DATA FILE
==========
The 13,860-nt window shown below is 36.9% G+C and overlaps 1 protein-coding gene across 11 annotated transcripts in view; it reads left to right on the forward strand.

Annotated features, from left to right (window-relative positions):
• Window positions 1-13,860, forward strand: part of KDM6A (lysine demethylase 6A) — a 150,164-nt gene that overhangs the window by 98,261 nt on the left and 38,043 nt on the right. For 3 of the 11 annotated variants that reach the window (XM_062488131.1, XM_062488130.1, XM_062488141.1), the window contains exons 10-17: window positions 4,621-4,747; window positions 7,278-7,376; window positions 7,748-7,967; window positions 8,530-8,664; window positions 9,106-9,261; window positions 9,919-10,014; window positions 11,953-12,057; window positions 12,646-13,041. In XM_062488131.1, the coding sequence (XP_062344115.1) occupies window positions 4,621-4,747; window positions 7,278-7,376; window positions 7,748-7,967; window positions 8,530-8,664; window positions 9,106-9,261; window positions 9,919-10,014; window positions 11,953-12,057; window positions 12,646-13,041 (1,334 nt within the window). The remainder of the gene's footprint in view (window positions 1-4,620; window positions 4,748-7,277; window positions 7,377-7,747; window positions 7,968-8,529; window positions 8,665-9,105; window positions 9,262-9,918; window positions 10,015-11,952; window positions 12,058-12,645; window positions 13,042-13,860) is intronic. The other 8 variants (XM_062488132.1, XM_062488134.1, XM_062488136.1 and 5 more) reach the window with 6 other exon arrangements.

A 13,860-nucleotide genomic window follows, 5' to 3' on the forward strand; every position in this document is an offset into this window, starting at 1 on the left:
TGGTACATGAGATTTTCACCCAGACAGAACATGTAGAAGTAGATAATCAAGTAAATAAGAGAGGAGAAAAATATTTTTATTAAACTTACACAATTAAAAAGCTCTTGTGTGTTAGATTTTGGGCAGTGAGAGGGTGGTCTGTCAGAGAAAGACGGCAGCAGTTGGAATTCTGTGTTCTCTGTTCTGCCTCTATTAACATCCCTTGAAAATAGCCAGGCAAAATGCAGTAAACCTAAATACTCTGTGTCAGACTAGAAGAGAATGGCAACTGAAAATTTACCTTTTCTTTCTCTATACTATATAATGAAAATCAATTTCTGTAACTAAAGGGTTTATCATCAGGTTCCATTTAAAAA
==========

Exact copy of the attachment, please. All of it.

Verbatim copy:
The 13,860-nt window shown below is 36.9% G+C and overlaps 1 protein-coding gene across 11 annotated transcripts in view; it reads left to right on the forward strand.

Annotated features, from left to right (window-relative positions):
• Window positions 1-13,860, forward strand: part of KDM6A (lysine demethylase 6A) — a 150,164-nt gene that overhangs the window by 98,261 nt on the left and 38,043 nt on the right. For 3 of the 11 annotated variants that reach the window (XM_062488131.1, XM_062488130.1, XM_062488141.1), the window contains exons 10-17: window positions 4,621-4,747; window positions 7,278-7,376; window positions 7,748-7,967; window positions 8,530-8,664; window positions 9,106-9,261; window positions 9,919-10,014; window positions 11,953-12,057; window positions 12,646-13,041. In XM_062488131.1, the coding sequence (XP_062344115.1) occupies window positions 4,621-4,747; window positions 7,278-7,376; window positions 7,748-7,967; window positions 8,530-8,664; window positions 9,106-9,261; window positions 9,919-10,014; window positions 11,953-12,057; window positions 12,646-13,041 (1,334 nt within the window). The remainder of the gene's footprint in view (window positions 1-4,620; window positions 4,748-7,277; window positions 7,377-7,747; window positions 7,968-8,529; window positions 8,665-9,105; window positions 9,262-9,918; window positions 10,015-11,952; window positions 12,058-12,645; window positions 13,042-13,860) is intronic. The other 8 variants (XM_062488132.1, XM_062488134.1, XM_062488136.1 and 5 more) reach the window with 6 other exon arrangements.

A 13,860-nucleotide genomic window follows, 5' to 3' on the forward strand; every position in this document is an offset into this window, starting at 1 on the left:
TGGTACATGAGATTTTCACCCAGACAGAACATGTAGAAGTAGATAATCAAGTAAATAAGAGAGGAGAAAAATATTTTTATTAAACTTACACAATTAAAAAGCTCTTGTGTGTTAGATTTTGGGCAGTGAGAGGGTGGTCTGTCAGAGAAAGACGGCAGCAGTTGGAATTCTGTGTTCTCTGTTCTGCCTCTATTAACATCCCTTGAAAATAGCCAGGCAAAATGCAGTAAACCTAAATACTCTGTGTCAGACTAGAAGAGAATGGCAACTGAAAATTTACCTTTTCTTTCTCTATACTATATAATGAAAATCAATTTCTGTAACTAAAGGGTTTATCATCAGGTTCCATTTAAAAA